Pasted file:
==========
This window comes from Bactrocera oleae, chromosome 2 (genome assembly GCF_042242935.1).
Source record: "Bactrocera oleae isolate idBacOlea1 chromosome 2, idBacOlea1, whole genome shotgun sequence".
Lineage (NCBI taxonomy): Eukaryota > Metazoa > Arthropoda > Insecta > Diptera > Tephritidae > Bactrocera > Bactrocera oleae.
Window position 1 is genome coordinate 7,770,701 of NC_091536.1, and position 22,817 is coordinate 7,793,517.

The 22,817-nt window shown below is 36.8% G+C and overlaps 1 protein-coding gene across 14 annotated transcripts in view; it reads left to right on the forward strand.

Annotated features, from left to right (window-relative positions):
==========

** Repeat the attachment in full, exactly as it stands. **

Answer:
This window comes from Bactrocera oleae, chromosome 2 (genome assembly GCF_042242935.1).
Source record: "Bactrocera oleae isolate idBacOlea1 chromosome 2, idBacOlea1, whole genome shotgun sequence".
Lineage (NCBI taxonomy): Eukaryota > Metazoa > Arthropoda > Insecta > Diptera > Tephritidae > Bactrocera > Bactrocera oleae.
Window position 1 is genome coordinate 7,770,701 of NC_091536.1, and position 22,817 is coordinate 7,793,517.

The 22,817-nt window shown below is 36.8% G+C and overlaps 1 protein-coding gene across 14 annotated transcripts in view; it reads left to right on the forward strand.

Annotated features, from left to right (window-relative positions):